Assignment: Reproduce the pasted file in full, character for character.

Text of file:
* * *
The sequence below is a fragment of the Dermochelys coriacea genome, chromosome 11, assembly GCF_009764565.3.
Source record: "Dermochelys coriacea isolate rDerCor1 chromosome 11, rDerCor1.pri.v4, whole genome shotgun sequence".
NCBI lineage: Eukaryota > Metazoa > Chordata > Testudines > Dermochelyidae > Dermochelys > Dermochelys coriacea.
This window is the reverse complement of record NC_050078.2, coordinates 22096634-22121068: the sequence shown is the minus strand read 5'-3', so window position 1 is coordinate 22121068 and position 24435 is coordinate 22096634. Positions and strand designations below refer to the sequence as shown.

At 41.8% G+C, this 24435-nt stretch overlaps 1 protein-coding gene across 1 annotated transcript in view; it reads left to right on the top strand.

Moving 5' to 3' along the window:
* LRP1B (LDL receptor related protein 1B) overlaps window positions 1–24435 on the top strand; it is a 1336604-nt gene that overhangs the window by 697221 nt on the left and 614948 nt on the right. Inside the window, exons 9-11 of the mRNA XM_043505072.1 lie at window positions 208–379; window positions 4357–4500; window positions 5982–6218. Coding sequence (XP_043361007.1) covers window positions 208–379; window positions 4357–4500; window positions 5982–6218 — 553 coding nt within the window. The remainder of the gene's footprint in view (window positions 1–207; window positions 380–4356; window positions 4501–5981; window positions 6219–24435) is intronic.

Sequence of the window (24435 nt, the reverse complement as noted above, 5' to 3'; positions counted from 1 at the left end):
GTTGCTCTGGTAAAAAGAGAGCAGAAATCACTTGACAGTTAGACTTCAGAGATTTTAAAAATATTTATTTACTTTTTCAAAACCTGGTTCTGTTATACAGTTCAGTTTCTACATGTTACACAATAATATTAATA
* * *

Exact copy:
The sequence below is a fragment of the Dermochelys coriacea genome, chromosome 11, assembly GCF_009764565.3.
Source record: "Dermochelys coriacea isolate rDerCor1 chromosome 11, rDerCor1.pri.v4, whole genome shotgun sequence".
NCBI lineage: Eukaryota > Metazoa > Chordata > Testudines > Dermochelyidae > Dermochelys > Dermochelys coriacea.
This window is the reverse complement of record NC_050078.2, coordinates 22096634-22121068: the sequence shown is the minus strand read 5'-3', so window position 1 is coordinate 22121068 and position 24435 is coordinate 22096634. Positions and strand designations below refer to the sequence as shown.

At 41.8% G+C, this 24435-nt stretch overlaps 1 protein-coding gene across 1 annotated transcript in view; it reads left to right on the top strand.

Moving 5' to 3' along the window:
* LRP1B (LDL receptor related protein 1B) overlaps window positions 1–24435 on the top strand; it is a 1336604-nt gene that overhangs the window by 697221 nt on the left and 614948 nt on the right. Inside the window, exons 9-11 of the mRNA XM_043505072.1 lie at window positions 208–379; window positions 4357–4500; window positions 5982–6218. Coding sequence (XP_043361007.1) covers window positions 208–379; window positions 4357–4500; window positions 5982–6218 — 553 coding nt within the window. The remainder of the gene's footprint in view (window positions 1–207; window positions 380–4356; window positions 4501–5981; window positions 6219–24435) is intronic.

Sequence of the window (24435 nt, the reverse complement as noted above, 5' to 3'; positions counted from 1 at the left end):
GTTGCTCTGGTAAAAAGAGAGCAGAAATCACTTGACAGTTAGACTTCAGAGATTTTAAAAATATTTATTTACTTTTTCAAAACCTGGTTCTGTTATACAGTTCAGTTTCTACATGTTACACAATAATATTAATA